A federal banking regulator has fined Grant Thornton LLP $300,000 for “reckless conduct” in performing a 1998 audit of the failed First National Bank of Keystone.
Fining an accounting firm is a rarity for the Office of the Comptroller of the Currency, an agency within the Treasury Department that regulates chartered banks. In August 2005, an administrative law judge within the office had recommended that the case be dismissed entirely.
Grant Thornton said in a statement that it disagrees with the office’s findings and that it will challenge the civil penalty in federal appeals court.
Based in West Virginia, Keystone collapsed in 1999, costing the federal bank insurance fund more than $560 million. Several former executives were later convicted on charges of obstructing a federal bank examination, mail fraud and conspiracy.
In the order, Comptroller John Dugan wrote that the accounting firm, “participated in an unsafe or unsound practice by recklessly failing to comply with generally accepted auditing standards in planning and conducting an audit of Keystone’s 1998 financial statements in the context of a maximum risk audit.” He also said that the firm ignored “unequivocal, written evidence” that nearly one-quarter of the bank’s assets could not be accounted for.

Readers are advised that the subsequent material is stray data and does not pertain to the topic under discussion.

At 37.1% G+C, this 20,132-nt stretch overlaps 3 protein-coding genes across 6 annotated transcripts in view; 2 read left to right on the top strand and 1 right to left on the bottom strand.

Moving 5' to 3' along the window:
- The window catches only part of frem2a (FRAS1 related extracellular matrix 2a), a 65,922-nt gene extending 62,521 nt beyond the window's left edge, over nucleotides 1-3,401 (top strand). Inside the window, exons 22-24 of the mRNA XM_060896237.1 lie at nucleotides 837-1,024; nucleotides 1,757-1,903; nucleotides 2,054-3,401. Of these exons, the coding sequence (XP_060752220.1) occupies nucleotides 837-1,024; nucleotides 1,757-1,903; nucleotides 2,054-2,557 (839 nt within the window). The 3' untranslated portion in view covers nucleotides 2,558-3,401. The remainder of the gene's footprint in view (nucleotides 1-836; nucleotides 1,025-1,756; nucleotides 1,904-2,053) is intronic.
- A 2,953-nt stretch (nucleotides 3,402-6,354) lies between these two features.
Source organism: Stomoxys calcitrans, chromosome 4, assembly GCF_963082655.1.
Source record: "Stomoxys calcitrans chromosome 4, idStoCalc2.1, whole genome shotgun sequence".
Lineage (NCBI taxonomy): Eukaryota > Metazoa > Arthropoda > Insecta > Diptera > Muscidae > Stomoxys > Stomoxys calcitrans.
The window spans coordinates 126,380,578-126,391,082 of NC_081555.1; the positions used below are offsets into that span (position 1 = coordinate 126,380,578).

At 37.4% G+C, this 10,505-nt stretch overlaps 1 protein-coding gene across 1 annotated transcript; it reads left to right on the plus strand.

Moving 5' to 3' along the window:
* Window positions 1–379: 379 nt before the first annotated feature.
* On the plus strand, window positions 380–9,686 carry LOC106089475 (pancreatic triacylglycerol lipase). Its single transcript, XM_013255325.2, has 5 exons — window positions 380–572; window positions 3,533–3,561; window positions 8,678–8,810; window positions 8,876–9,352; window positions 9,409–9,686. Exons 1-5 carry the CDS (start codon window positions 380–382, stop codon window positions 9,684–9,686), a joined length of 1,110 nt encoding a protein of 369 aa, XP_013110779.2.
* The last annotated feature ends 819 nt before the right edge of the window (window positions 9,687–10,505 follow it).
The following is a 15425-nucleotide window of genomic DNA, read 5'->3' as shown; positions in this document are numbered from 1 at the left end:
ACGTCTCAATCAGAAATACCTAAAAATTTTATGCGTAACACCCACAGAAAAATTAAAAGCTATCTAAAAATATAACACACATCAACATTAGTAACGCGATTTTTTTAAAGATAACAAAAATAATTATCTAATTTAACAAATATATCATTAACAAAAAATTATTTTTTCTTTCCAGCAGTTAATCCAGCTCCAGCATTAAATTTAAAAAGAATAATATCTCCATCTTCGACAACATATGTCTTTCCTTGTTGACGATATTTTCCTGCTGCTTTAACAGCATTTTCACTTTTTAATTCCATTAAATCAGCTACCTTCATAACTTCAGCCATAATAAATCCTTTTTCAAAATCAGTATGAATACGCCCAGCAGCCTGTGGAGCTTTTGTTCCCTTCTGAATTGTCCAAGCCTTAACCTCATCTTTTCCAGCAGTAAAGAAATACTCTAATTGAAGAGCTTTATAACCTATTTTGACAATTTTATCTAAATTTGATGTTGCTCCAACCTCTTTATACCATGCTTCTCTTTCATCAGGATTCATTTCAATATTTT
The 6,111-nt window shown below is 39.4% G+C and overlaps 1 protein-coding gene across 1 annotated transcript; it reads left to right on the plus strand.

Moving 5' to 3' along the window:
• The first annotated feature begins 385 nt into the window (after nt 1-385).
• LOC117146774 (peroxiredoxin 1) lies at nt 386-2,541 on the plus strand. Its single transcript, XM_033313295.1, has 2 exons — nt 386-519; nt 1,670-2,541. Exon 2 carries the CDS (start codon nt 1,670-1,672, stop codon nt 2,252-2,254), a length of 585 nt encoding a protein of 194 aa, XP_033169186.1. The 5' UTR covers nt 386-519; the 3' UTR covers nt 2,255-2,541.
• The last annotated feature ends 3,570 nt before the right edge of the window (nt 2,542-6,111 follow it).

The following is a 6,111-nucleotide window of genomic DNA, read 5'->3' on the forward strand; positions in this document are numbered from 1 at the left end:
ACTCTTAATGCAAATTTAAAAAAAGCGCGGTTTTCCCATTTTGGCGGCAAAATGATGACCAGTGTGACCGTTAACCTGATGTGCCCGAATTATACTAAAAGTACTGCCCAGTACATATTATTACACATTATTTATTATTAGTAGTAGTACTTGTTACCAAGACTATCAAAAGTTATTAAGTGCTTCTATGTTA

Along with the fine, the order also requires Grant Thornton to meet several conditions in future audit work for federally insured banks.
In 1997, after citing Keystone on a number of issues over the course of years, the OCC required the bank to file amended call reports in 1997 and took formal enforcement action in 1998, requiring Keystone to hire a nationally-recognized accounting firm to audit the bank.
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